(559) 517-3499

YLP ALERT

Gacier is now clear. Thank you.

YLP ALERT

Medical call 29000 block of Glacier. Please drive with caution.

YLP ALERT

Motor vehicle accident Long Hollow and the parkway. Please use caution on this area until cleared.

Red-tailed hawk

You’ve most likely seen a red-tailed hawk. It is the most common hawk in North America, and recognizable usually by, you guessed it, a reddish tail.

Yosemite Lakes is prime redtail country, and they are year ‘round residents. I don’t think a day goes by that I don’t see one circling high above, or sitting on a telephone pole looking for a meal. Their distinctive screech, kee-eeeee-arr, can be heard for some distance throughout the valley.

We have just the habitat that red-tailed hawks love: open country, high perches (bull pines and oak tree snags, utility poles, etc), and a plethora of small mammals to hunt: ground squirrels, voles, mice, rabbits. There is no shortage of any of those here; the supply appears endless, doesn’t it? So, like the turkey vulture I wrote about in an earlier post, red-tailed hawks play an important ecological role in our neighborhoods.

There is frequently a redtail lurking in the trees around the mailboxes by Blue Heron Lake. I saw one waiting patiently on a dead oak tree branch while I was getting my mail. Suddenly, with legs and talons outstretched, it dove to the ground and nabbed a squirrel on the side of the hill. On another occasion, I was looking at some small birds in the brush along the lake trail, only to look up and find a hawk just 15 feet away, sitting on a bare tree branch, eyes fixed upon a motionless squirrel near my feet.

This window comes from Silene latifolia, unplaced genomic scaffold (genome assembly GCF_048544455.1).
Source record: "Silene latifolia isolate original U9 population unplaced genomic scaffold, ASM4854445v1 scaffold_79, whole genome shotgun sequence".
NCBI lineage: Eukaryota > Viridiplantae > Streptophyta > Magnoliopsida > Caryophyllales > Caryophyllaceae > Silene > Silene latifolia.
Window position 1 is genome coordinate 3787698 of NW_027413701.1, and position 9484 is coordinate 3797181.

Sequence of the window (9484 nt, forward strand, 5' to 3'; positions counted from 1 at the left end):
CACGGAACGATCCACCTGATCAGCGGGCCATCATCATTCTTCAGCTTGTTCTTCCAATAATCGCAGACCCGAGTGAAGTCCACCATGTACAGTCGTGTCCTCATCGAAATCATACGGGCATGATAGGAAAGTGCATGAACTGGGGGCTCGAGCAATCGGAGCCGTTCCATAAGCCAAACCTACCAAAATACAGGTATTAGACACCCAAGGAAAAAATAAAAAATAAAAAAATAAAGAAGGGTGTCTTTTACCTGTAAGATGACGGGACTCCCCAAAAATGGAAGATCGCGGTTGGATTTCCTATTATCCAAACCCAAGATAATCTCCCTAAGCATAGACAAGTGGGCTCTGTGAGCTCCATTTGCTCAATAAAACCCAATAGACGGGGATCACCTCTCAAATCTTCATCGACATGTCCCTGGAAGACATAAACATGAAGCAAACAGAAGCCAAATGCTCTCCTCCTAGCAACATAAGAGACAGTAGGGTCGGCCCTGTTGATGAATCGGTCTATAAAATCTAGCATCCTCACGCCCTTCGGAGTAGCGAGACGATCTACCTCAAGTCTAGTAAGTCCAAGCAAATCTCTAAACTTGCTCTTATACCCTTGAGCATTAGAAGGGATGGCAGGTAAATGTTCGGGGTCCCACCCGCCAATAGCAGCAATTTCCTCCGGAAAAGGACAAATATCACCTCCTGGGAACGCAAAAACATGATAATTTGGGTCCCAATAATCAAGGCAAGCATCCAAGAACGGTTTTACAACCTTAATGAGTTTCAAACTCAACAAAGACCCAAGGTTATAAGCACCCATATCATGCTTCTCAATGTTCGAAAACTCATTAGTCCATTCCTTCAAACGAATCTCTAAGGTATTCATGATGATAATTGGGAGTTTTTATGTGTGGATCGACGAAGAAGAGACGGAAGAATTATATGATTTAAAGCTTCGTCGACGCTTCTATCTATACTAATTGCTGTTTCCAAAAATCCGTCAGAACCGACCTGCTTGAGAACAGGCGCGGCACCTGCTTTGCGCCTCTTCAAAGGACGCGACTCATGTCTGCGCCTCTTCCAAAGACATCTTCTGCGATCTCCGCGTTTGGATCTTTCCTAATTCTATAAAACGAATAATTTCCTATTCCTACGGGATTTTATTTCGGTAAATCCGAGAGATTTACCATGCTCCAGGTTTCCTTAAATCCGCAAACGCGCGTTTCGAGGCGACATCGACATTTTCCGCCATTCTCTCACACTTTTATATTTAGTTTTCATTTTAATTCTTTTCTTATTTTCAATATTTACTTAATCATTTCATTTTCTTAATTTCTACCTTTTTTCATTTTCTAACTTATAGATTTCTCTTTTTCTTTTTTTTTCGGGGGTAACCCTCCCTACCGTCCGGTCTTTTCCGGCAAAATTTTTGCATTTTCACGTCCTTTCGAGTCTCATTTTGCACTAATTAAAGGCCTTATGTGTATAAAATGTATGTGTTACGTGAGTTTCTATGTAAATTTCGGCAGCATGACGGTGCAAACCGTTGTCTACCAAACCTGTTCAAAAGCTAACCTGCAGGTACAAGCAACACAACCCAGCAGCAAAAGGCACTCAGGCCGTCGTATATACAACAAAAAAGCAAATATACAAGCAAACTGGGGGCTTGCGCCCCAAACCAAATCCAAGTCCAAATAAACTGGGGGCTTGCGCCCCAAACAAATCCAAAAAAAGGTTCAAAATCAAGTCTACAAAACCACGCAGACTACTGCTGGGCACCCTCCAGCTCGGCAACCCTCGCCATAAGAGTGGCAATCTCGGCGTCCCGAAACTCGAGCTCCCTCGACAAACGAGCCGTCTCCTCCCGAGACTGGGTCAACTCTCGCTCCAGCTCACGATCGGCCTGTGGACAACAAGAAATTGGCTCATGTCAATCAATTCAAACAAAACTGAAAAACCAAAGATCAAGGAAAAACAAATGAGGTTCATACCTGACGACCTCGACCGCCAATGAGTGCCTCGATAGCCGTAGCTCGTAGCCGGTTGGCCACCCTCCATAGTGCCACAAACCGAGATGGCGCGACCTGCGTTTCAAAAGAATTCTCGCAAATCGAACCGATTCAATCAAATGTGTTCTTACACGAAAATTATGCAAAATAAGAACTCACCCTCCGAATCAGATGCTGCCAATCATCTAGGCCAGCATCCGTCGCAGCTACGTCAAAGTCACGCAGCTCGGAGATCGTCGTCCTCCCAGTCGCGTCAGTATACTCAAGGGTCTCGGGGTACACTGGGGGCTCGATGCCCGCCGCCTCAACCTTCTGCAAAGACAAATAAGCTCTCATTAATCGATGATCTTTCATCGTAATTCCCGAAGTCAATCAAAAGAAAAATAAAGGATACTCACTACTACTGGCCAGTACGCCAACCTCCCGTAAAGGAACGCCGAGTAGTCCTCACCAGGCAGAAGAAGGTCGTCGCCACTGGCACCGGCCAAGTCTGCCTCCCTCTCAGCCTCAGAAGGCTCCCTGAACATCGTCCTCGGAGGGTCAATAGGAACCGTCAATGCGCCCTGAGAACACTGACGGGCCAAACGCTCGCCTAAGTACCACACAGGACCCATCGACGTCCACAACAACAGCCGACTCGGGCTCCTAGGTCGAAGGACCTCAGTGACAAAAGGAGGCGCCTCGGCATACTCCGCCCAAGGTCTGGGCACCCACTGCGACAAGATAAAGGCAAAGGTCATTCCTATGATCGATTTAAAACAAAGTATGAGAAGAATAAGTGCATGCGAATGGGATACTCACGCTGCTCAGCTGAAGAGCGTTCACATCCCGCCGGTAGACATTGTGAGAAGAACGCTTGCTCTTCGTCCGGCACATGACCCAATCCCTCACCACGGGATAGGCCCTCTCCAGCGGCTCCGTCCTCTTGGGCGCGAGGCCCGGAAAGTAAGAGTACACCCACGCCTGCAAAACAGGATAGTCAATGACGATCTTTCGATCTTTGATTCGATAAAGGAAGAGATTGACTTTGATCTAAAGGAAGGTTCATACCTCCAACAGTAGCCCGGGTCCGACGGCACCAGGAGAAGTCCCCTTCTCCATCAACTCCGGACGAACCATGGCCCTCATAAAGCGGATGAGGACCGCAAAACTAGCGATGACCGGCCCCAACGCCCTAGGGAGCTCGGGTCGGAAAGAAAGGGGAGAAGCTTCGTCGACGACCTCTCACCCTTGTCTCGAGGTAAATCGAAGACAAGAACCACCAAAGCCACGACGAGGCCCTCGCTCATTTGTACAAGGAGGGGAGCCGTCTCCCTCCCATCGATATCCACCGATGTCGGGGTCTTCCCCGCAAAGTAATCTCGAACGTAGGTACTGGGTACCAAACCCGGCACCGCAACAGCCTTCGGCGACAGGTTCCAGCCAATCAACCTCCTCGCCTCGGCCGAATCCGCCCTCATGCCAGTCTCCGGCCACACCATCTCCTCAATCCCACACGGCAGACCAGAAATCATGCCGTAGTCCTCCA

Red-tailed hawks are large, muscular-looking birds weighing up to about three pounds. They stand somewhere between a crow and a goose in size. The female is larger than the male. Broad wings, spanning 45 to 55 inches, are designed for soaring effortlessly over long periods of time while in search of prey.

Redtail plumage can be quite diverse across the continent. Generally, though, they are brownish on top, and whitish underneath. A common field mark is a belly band of dark streaks. On the leading edge of the wing underside you may see a dark bar, or “dash,” and what looks like a “comma” further toward the wing tips. The tail is short, and spreads out like a fan. Juveniles, however, don’t have a red tail; instead, their tail has several dark bands.

Last spring I was fortunate to observe a pair displaying their fascinating courtship behavior involving a variety of aerial acrobatics. As the two birds were circling high above, I heard loud, continuous screeching. The male climbed to a higher altitude, and then made a steep dive. It swooped upward again. With its legs dangling down, it then approached the female from above and touched her. It was all a very exciting performance to witness, even though far away.

Next time you are out and about, perhaps driving through the cattle ranches along Highway 41, be on the lookout for this widespread “highway” hawk.

Keep birding,

Robert Groos


Robert Groos is a published photographer and keen observer of nature who lives in Yosemite Lakes Park. He shares some of his outstanding images of our local feathered friends along with some tidbits of interesting facts about each. We hope you enjoy them as much as we do. 

Previous posts:
Acorn Woodpecker 
Oak Titmouse
Swallows
White-breasted Nuthatch
California Quail
Bald Eagle
Western Kingbird
The turkey vulture

Rigatoni Dinner fun